In this situation, what would you do?

It seems that there is no one right answer, and we were actually totally split on this case. But the purpose of this class is to build our own foursquare moral compass by repeatedly tackling difficult dilemmas. These are our professor’s words – “When you become a CEO, every single issue that comes to you is gray. Nothing is black or white.”

Ethical Dilemma

You can buy the case here.

 


FIELD 3: Starting a new business

Following our global immersion experience in developing countries, we are now in the final stage of the FIELD program. Our mission this time is to form teams of 6-7 and create and launch a new business. We are given free rein and the business idea is totally up to us, except for a couple of prohibited businesses: alcohol, gambling, etc. – anything that could conceivably end up as a TV crime drama.

Each team is allocated an initial budget of $5,000, a bank account, and some intangible resources – HBS alumni advisors as well as legal support. Fully leveraging our FIELD 1 and FIELD 2 experiences, we are to develop a business plan with the view of getting to market in late April.

drawing businss concept

Of course, not all business plans will come to fruition. All teams will present their business plans to the other teams, faculty and outside investors, with the result that only a limited number of teams will actually get to market.  So even if HBS students come up with 150 business ideas, most of them will never see the light of day.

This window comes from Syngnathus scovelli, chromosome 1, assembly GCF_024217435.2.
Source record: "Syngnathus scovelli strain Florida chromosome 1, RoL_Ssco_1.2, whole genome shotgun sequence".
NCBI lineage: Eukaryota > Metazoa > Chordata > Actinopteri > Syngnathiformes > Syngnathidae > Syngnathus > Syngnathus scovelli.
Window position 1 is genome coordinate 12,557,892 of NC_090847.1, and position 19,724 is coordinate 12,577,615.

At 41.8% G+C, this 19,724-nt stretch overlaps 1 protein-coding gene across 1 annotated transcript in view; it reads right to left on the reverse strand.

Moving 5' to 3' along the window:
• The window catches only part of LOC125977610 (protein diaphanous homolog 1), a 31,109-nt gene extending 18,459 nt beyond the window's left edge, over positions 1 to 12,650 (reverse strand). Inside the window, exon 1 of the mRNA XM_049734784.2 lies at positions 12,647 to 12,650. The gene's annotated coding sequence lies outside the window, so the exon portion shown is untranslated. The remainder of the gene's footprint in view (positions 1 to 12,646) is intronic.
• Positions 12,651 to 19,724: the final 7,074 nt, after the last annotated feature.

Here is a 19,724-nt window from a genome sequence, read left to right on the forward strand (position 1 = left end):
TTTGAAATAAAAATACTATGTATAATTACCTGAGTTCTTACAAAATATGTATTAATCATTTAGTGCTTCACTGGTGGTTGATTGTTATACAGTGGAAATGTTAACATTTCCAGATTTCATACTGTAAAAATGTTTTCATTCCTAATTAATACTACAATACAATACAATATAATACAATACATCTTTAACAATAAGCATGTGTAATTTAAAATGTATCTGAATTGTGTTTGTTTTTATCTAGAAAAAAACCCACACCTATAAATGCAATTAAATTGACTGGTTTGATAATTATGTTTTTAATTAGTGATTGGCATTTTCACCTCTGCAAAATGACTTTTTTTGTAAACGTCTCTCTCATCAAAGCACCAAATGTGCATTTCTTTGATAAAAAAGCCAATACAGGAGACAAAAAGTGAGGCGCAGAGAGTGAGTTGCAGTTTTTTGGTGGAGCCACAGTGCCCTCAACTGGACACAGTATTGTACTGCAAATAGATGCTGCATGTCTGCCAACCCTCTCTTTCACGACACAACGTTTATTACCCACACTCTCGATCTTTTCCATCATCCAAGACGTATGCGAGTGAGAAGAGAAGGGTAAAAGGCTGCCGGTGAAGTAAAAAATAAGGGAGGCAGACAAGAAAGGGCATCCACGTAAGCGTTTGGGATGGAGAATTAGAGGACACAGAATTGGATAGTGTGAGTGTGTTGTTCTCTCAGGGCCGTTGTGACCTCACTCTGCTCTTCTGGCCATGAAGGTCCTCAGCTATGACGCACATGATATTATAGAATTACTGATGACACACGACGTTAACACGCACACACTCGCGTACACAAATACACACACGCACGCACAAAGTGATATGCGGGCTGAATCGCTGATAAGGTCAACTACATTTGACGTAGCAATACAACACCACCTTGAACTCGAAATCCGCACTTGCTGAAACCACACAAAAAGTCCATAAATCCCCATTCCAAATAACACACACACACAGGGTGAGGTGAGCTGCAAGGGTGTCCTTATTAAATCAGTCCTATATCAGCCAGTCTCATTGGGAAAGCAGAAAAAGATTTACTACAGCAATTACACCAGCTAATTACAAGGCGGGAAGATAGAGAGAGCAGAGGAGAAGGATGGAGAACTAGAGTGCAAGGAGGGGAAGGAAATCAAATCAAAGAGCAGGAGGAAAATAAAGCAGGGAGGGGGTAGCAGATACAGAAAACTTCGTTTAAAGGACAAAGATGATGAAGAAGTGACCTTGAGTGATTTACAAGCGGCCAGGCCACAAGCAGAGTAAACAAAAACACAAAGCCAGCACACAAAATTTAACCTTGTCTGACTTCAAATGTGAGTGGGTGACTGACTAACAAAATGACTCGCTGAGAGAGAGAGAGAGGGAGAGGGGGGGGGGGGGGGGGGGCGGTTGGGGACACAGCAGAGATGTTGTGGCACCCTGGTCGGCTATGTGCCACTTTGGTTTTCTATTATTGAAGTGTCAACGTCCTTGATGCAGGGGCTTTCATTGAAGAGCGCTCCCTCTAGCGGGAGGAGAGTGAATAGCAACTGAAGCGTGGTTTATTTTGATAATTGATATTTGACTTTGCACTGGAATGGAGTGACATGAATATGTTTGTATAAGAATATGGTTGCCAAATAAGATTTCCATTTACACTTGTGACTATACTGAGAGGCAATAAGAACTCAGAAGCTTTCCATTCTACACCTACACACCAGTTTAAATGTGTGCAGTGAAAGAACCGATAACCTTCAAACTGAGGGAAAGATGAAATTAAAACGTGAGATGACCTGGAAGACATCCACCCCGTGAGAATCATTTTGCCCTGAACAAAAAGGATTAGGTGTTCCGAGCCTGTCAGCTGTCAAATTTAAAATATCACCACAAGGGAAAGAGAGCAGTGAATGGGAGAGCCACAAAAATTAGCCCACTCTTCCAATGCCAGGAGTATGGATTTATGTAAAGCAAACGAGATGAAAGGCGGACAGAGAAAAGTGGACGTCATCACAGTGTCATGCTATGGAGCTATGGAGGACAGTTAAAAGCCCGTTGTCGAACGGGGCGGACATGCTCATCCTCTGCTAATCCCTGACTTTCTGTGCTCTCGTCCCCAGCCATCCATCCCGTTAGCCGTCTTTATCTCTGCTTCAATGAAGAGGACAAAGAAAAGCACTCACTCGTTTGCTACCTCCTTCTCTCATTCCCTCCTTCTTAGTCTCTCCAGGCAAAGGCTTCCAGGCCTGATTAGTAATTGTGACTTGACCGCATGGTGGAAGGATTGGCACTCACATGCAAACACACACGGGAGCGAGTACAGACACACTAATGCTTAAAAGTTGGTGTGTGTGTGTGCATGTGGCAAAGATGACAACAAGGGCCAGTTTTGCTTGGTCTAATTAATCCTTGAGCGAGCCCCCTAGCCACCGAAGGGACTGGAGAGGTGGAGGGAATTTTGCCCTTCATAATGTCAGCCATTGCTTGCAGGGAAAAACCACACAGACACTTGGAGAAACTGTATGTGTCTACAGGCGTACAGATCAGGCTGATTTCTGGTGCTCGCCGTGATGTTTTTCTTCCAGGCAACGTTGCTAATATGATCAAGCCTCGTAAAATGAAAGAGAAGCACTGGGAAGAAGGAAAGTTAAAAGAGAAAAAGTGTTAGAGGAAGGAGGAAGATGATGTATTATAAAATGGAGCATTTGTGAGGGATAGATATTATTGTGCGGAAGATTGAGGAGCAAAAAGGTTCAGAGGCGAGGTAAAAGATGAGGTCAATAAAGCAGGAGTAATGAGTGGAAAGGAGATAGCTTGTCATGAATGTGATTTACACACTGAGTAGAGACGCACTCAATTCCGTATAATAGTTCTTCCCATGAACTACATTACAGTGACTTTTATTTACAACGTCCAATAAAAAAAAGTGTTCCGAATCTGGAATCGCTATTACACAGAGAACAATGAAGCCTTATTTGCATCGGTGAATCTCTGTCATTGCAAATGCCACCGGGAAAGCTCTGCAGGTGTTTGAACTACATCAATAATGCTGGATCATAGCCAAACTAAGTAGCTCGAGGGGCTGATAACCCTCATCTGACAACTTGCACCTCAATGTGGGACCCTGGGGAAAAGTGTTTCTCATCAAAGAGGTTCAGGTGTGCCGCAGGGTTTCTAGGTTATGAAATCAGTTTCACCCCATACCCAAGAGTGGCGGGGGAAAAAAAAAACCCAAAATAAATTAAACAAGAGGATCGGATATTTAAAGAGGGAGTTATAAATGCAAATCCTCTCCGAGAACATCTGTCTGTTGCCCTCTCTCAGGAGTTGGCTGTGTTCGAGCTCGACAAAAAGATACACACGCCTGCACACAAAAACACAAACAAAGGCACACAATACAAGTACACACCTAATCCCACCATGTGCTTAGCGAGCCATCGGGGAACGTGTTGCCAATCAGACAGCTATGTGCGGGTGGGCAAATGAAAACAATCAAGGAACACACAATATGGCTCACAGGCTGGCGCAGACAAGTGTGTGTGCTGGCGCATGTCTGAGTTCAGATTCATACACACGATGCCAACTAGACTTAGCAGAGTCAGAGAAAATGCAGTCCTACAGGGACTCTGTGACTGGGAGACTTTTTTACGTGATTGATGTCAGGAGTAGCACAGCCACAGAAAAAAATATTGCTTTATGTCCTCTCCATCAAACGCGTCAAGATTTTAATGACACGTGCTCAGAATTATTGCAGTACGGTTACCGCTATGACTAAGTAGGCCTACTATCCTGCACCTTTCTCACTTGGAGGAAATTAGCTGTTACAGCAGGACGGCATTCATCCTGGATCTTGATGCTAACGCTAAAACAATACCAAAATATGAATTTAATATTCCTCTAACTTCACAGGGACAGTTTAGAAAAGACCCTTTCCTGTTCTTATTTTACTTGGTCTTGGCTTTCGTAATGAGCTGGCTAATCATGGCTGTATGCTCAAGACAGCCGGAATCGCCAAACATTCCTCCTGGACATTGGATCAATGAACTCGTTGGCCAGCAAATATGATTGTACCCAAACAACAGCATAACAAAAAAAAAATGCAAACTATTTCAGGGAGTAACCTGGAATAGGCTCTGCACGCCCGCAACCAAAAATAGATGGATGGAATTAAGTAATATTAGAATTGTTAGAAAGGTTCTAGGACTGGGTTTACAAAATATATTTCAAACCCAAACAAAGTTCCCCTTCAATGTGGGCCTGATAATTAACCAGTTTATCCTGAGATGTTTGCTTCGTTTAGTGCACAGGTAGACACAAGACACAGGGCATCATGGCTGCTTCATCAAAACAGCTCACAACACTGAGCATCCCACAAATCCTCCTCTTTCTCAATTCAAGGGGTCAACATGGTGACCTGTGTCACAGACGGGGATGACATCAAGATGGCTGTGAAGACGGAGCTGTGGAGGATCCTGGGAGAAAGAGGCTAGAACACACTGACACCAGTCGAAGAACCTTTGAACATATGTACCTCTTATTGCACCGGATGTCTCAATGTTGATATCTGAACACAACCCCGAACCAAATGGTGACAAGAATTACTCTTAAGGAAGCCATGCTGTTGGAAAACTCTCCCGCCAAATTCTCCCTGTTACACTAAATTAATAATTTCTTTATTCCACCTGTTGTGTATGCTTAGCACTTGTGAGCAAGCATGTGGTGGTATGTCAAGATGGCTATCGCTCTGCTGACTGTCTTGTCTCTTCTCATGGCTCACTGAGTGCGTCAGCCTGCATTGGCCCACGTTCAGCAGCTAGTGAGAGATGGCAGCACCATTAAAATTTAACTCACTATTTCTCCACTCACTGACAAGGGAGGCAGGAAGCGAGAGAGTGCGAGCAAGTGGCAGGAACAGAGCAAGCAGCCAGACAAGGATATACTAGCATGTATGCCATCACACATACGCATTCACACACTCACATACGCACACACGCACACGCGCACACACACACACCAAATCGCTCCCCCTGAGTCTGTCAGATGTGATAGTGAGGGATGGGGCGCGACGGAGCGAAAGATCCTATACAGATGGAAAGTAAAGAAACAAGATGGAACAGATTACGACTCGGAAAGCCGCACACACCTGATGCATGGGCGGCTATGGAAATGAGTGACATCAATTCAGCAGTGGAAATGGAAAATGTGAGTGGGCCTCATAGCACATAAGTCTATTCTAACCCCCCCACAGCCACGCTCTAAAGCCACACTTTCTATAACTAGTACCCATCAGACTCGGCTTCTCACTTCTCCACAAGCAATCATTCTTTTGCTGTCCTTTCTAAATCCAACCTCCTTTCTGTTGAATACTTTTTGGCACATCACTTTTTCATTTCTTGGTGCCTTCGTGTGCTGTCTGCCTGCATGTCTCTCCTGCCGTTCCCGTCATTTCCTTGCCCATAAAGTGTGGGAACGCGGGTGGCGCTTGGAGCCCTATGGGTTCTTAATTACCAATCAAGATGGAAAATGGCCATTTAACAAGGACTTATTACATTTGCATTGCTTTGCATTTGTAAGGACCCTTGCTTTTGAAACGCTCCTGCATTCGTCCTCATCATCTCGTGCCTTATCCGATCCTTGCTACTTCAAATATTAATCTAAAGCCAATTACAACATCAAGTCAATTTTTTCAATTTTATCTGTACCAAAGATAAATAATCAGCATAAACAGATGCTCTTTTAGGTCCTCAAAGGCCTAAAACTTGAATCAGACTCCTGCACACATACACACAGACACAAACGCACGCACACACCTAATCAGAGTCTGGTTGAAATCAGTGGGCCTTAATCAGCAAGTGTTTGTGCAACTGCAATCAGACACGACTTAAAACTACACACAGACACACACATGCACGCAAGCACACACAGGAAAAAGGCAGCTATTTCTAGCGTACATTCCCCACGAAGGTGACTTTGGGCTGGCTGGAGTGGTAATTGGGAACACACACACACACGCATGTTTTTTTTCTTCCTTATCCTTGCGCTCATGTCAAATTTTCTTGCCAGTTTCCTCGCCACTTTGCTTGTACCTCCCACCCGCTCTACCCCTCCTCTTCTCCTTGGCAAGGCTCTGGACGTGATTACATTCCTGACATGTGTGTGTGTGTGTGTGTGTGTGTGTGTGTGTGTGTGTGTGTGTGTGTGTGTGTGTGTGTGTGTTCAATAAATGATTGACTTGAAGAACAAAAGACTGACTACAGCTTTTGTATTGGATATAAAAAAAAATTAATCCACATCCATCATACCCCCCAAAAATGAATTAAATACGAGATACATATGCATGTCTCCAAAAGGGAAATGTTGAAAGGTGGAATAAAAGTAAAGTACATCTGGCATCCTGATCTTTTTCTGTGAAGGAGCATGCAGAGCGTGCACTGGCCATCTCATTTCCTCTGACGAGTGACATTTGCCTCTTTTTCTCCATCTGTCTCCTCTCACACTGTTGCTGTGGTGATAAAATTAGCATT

However, the top business plans will survive the process – resulting in a launch and funds supplied by real outside investors. In fact, previous years’ top teams are still growing their businesses with munificent injected money, and have professional advisory board member from well-known companies, such as Disney.

Of further interest in this exercise -  each team has its own ticker symbol, and is traded on a virtual financial market. Students also have their own investment funds (starting with $100,000) and invest in other section’s business plans. Based on the stock’s performance, additional funds (actual money) are given to top performing teams.

FIELD 3 Stock Price

Now, some teams are already launching their products’ beta version while others are still struggling to develop a viable business plan. But according to previous years’ trends, well-started teams don’t necessarily result in good performance, and vice versa. Our team is in the middle of our section. At this point, it’s still anybody’s guess which team will win when the dust settles…